About QuickVol II



There exist several excellent tools for the analysis of fMRI and MRI data (just a few include: AFNI, SPM, 3D Slicer, Stimulate, and MIVA) so why build another?

As its name implies, QuickVol II is a simple tool designed to enable quick browsing and visualization of MRI and fMRI data, transformation and co-registration of volume data sets, and ad-hoc computations using transformed volumes as inputs, from any Java® enabled platform.

QuickVol II addresses the needs of investigators who would like a single, platform independent application to assess data as it comes off of the scanner, with a flexible interface to explore different analysis strategies (through ad-hoc computations).

Novel experimental designs (such as pharmacological fMRI of investigational compounds) often generate data for which an established analysis protocol does not exist. In these cases, it is up to the investigator to determine what computational approach is needed to test the hypotheses of the work, and generate statistically significant and meaningful inferences from the data.

As a bonus, the expiration of GE's patent on the Marchng Cubes algorithm for surface extraction enables even basic applications like QuickVol II to generate 3D models from multi-slice data, which can be rendered in photo-realistic quality by third party tools such as POV Ray.

How do I get started?
Proceed to the launch page to get started.

Citing use of this software
If you find these tools valuable, we're really pleased. We ask that you please cite their use with the original QuickVol paper:

Schmidt KF, Ziu M, Schmidt NO, Vaghasia P, Cargioli TG, Doshi S, Albert MS, Black PM, Carroll RS, Sun Y. Volume reconstruction techniques improve the correlation between histological and in vivo tumor volume measurements in mouse models of human gliomas.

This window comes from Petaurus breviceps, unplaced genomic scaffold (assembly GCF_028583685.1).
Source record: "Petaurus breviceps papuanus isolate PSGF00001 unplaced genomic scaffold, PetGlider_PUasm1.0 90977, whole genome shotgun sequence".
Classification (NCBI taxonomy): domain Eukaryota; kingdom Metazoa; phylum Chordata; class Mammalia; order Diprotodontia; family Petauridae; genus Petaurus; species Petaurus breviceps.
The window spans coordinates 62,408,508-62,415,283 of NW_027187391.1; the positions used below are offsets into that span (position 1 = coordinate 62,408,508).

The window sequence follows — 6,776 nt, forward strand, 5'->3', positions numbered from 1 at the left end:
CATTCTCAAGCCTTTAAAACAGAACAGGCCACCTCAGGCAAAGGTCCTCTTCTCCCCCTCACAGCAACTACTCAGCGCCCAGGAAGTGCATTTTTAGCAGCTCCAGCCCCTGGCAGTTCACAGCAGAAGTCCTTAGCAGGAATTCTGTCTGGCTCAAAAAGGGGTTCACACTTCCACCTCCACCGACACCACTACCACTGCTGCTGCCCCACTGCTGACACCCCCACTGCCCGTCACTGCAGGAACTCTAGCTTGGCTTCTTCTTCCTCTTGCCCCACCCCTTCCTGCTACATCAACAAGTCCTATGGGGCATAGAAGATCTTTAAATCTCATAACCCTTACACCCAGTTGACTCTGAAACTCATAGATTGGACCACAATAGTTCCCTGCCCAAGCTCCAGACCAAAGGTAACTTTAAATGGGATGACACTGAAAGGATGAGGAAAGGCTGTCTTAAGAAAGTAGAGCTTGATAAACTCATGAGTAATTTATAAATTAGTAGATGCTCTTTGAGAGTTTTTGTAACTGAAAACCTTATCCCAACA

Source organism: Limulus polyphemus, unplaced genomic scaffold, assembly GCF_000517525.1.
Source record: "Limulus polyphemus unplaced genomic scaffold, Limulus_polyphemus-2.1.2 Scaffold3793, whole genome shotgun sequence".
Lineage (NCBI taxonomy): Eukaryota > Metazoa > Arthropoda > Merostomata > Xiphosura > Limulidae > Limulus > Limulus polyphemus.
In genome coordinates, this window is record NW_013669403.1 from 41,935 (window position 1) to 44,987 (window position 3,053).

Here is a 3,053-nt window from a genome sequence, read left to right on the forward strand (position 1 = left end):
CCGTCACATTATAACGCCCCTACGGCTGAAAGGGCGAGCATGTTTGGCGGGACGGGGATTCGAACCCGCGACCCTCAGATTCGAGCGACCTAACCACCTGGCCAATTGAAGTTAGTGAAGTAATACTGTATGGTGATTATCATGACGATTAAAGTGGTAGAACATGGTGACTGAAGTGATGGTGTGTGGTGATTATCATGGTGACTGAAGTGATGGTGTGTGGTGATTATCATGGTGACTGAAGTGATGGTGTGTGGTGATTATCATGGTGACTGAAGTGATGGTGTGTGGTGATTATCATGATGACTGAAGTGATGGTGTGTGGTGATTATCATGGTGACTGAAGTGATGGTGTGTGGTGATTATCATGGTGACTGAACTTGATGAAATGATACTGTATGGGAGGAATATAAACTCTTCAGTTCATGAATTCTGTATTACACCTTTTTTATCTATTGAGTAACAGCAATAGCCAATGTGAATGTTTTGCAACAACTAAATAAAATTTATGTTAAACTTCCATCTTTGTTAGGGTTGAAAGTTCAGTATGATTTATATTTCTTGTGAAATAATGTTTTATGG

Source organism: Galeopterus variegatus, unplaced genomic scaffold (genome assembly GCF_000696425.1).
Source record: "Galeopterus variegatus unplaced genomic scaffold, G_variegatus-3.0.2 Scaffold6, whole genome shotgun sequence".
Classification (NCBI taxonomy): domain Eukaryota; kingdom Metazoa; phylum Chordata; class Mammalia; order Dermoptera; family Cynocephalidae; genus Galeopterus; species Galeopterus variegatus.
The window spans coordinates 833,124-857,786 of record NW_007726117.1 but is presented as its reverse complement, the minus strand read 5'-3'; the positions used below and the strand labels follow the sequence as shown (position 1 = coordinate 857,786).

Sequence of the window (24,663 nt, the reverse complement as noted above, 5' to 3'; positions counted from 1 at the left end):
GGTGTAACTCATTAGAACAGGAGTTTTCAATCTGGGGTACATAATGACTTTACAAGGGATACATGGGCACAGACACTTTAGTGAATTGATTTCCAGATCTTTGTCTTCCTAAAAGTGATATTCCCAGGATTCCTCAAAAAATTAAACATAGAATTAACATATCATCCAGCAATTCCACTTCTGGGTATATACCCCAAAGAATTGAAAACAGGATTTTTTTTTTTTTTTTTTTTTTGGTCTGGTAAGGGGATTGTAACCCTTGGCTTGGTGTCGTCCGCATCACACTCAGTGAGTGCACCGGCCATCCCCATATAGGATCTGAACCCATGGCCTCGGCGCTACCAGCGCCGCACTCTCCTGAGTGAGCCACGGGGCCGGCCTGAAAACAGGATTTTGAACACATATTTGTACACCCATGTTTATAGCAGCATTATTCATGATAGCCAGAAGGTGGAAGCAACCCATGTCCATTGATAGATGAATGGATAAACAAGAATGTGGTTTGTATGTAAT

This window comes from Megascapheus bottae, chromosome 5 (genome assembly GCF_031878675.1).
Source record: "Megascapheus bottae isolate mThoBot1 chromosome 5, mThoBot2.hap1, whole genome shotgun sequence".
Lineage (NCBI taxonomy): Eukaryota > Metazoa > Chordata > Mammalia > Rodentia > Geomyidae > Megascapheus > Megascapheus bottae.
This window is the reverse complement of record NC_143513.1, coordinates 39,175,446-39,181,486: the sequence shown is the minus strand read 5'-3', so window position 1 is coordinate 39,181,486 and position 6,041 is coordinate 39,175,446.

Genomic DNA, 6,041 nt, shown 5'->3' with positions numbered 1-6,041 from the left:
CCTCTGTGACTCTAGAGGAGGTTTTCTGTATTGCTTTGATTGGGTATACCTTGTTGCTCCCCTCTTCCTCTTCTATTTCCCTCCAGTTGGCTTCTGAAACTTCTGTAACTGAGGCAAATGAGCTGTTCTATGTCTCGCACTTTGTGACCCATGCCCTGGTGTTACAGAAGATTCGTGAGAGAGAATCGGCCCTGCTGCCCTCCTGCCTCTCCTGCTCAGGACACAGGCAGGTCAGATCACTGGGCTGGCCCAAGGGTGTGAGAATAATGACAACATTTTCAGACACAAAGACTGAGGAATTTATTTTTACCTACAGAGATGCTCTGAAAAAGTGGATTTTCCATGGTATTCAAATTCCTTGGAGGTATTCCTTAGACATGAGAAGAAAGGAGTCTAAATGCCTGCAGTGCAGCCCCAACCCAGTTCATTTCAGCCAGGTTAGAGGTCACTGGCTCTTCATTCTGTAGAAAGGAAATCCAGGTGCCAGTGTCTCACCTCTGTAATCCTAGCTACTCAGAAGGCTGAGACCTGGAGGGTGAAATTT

J Neurooncol. 2004 Jul;68(3):207-15.

Where would we be without ImageJ? Many thanks to Wayne Rasband for this example of the impact that platform independent and open source software can have on a community. QuickVol II was created with the support of the Center for Comparative Neuroimaging at UMASS Medical School. It is based on QuickVol I which was originally created as a byproduct of work performed with Dr. Yanping Sun at The Small Animal MRI Laboratory at Brigham & Women's Hospital. Some data displayed on this website is also the work product of Drs. Mateo Ziu, Nils Schmidt, and Rona Carroll's team at Harvard Medical School, Brigham & Women's Hospital. Dr. Robert Laramee's Java implementation of the MarchingCubes cases provides QuickVol II's surface reconstruction capabilities.

Contact the author
Please feel free to contact me with any questions:
Karl Schmidt (karl.schmidt at umassmed.edu)
Doctoral Candidate, Program in Neuroscience UMASS Medical School
A note on automation of the calculations in QuickVol II. In the past users have used the excellent macro recording tools in ImageJ to automate plugins of the MRI Analysis Pak, such as T1 and T2 calculations. This strategy is ill-advised for QuickVol II, and I recommend that you contact me to discuss the development of scriptable tools for automated data processing, using the underlying code of the QuickVol II application.

What are the terms of use?
QuickVol II is free for use in research applications. It is not validated software, and is NOT suitable for ANY clinical applications.